Writer Trefusis is best remembered today for her love affair with the wealthy poet Vita Sackville-West. Virginia Woolf described this by analogy in her novel 'Orlando'. In this romanticized biography of Vita, Trefusis is represented by the Russian princess Sasha.
The two women both wrote fictional accounts that referred to this love affair ('Challenge' by Sackville-West and 'Broderie Anglaise a roman à clef' in French by Trefusis). Sackville-West's son Nigel Nicolson wrote the non-fiction 'Portrait of a Marriage', based on material from his mother's letters, and adding extensive "clarifications," including some of his father's point of view. Such works explored other aspects of the affair. Trefusis was also featured as a pivotal fictional character in other novels, including as Lady Montdore in Nancy Mitford's 'Love in a Cold Climate' and Muriel in Harold Acton's 'The Soul's Gymnasium'.
Each of the participants left extensive written accounts in surviving letters and diaries. Apart from the two central players, Alice Keppel, Victoria Sackville-West, Harold Nicolson, Denys Trefusis and Pat Dansey also left documents that referred to the affair.
Diana Souhami's 'Mrs Keppel and her Daughter' (1997) provides an overview of the affair and of the main actors in the drama. When Violet was 10, she met Vita (who was two years older) for the first time. After that, they attended the same school for several years and soon recognised a bond between them. When Violet was 14, she confessed her love to Vita and gave her a ring. In 1910, after the death of Edward VII, Mrs Keppel made her family observe a "discretion" leave of about two years before re-establishing themselves in British society. When they returned to London, the Keppels moved to a house in Grosvenor Street. At that time, Violet learned that Vita was soon to be engaged to Harold Nicolson and was involved in an affair with Rosamund Grosvenor. Violet made it clear that she still loved Vita, but became engaged to make Vita jealous. This did not stop Vita from marrying Harold (in October 1913), nor did he curtail his own homosexual adventures after marriage.
In April 1918, Violet and Vita refreshed and intensified their bond. Vita had two sons by then, but she left them in the care of others while she and Violet took a holiday in Cornwall. Meanwhile, Mrs Keppel was busy arranging a marriage for Violet with Denys Robert Trefusis (1890–1929), son of Colonel Hon. John Schomberg Trefusis and Eva Louisa Bontein. A few days after the armistice, Violet and Vita went to France for several months. Because of Vita's exclusive claim, and her own loathing of marriage, Violet made Denys promise never to have sex with her as a condition for marriage. He apparently agreed as, on 16 June 1919, they married. At the end of that year, Violet and Vita made a new two-month excursion to France: ordered to do so by his mother-in-law, Denys retrieved Violet from the south of France when new gossip about her and Sackville-West's loose behaviour began to reach London. The next time they left, in February 1920, was to be the final elopement. Sackville-West might still have had some doubts and probably hoped that Harold would interfere. Harold and Denys pursued the women, flying to France in a two-seater airplane. The couples had heated scenes in Amiens.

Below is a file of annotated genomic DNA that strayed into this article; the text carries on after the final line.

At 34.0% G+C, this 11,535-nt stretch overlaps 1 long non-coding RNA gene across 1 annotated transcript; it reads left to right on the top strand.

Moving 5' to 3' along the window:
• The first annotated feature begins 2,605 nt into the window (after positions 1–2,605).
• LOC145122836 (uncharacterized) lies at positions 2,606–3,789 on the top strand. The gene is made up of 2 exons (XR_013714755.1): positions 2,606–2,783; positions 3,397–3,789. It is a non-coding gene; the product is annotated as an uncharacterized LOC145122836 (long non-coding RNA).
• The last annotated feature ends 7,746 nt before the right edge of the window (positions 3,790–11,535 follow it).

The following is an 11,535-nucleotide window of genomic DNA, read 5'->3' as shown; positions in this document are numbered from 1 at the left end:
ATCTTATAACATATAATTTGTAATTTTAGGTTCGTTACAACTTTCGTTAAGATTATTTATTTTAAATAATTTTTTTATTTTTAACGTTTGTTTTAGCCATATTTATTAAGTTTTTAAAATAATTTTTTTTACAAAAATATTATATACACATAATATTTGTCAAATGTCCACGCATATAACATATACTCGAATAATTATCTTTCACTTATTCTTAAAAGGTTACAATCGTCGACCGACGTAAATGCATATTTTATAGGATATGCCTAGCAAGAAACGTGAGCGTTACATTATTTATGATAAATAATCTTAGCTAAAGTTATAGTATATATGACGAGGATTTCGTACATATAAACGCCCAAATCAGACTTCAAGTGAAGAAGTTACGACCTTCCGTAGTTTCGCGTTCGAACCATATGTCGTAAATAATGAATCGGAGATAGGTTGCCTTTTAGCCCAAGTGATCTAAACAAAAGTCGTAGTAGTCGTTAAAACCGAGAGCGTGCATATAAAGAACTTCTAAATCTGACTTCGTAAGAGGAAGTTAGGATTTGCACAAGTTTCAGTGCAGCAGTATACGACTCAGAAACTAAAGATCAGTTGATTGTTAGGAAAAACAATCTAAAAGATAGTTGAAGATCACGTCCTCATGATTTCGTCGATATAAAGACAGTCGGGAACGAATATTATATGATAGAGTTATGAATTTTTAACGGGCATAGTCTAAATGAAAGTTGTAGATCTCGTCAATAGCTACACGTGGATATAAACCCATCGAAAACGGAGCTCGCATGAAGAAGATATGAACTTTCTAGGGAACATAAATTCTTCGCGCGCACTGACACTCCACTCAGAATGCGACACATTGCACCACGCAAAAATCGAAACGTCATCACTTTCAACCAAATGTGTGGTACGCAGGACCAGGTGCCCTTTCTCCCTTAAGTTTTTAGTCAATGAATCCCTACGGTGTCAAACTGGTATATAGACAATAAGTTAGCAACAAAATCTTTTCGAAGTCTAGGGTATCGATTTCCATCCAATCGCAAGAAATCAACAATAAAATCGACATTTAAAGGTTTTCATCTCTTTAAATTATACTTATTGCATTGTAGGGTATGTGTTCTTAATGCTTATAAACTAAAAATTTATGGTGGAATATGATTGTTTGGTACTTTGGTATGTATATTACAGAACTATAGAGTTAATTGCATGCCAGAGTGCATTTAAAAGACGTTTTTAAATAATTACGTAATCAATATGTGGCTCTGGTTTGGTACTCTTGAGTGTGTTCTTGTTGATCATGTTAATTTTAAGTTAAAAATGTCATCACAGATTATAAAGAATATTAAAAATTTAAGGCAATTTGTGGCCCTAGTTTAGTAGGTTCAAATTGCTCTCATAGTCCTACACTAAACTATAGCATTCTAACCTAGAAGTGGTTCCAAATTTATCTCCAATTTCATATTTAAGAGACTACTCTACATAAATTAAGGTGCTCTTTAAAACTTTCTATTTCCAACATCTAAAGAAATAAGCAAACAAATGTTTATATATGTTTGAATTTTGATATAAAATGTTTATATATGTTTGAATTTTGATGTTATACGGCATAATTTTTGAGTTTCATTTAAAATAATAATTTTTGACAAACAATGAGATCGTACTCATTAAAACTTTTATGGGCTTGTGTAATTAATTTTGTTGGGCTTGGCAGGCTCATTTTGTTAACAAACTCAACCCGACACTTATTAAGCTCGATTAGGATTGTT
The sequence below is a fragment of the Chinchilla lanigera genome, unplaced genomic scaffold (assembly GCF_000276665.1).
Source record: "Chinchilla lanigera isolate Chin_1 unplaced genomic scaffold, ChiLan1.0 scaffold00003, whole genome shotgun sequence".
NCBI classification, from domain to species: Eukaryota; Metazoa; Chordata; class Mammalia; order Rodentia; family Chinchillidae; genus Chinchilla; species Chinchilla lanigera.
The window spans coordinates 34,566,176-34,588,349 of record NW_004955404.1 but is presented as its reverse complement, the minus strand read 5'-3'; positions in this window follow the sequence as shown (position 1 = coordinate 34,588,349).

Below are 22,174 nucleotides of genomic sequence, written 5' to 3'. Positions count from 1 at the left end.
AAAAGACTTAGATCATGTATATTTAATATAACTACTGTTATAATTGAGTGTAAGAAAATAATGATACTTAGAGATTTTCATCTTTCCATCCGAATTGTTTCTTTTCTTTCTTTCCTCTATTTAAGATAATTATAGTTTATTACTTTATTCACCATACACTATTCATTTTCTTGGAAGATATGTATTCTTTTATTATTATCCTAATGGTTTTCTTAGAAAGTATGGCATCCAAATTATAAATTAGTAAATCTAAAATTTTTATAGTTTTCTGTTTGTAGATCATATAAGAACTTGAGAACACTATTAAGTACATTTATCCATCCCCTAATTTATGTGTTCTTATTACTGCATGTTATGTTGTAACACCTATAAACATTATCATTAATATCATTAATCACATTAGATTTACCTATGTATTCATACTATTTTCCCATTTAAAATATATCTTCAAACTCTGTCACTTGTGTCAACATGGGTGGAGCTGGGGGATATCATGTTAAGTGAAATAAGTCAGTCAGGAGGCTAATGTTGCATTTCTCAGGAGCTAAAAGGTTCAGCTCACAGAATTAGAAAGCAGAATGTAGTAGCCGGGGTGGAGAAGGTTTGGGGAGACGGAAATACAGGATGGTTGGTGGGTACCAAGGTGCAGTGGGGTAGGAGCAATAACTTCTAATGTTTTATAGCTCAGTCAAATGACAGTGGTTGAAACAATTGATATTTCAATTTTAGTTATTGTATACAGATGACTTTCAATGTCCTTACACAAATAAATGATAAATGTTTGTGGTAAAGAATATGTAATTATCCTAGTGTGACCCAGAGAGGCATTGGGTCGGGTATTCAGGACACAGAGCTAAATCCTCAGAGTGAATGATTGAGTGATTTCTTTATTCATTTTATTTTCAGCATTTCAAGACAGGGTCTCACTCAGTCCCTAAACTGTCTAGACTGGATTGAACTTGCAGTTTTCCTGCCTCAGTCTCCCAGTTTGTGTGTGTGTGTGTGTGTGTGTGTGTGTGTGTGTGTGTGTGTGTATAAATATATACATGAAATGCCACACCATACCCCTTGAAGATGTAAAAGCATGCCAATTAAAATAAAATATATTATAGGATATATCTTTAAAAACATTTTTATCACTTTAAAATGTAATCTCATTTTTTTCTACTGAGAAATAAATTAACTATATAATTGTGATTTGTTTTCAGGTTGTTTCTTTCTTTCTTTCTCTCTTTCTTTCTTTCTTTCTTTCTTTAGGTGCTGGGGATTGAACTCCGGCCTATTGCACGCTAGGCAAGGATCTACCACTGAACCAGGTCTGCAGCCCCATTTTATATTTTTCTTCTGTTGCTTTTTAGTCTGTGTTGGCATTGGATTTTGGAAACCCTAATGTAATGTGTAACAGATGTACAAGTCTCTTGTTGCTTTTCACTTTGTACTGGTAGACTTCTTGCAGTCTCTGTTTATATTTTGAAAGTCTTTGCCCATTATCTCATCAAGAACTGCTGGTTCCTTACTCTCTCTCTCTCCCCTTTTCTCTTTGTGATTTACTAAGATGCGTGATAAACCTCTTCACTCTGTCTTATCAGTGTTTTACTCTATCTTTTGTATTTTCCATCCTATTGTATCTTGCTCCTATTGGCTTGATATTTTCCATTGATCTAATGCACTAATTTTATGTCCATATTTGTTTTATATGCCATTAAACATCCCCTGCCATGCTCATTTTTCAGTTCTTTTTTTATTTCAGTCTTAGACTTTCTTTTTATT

The climax came when Harold told Vita that Violet had been unfaithful to her (with Denys). Violet tried to explain and assured Vita of her innocence (which was in all likelihood true). Vita was much too angry and upset to listen, and fled saying she couldn't bear to see Violet for at least two months. Six weeks later Vita returned to France to meet Violet. Mrs Keppel desperately tried to keep the scandal away from London, where Violet's sister, Sonia, was about to be married (to Roland Cubitt). Violet spent much of 1920 abroad, clinging desperately to Vita via continuous letters. In January 1921, Vita and Violet made a final journey to France, where they spent six weeks together. At this time, Harold threatened to break off the marriage if Vita continued her escapades. When Vita returned to England in March, it was practically the end of the affair. Violet was sent to Italy; and, from there she wrote her last desperate letters to their mutual friend Pat Dansey, having been forbidden from writing directly to Vita. At the end of the year, Violet had to face the facts and start to build her life from scratch.
The two former lovers met again in 1940, after the progress of World War II forced Trefusis to return to England. The women continued to keep in touch and send each other affectionate letters.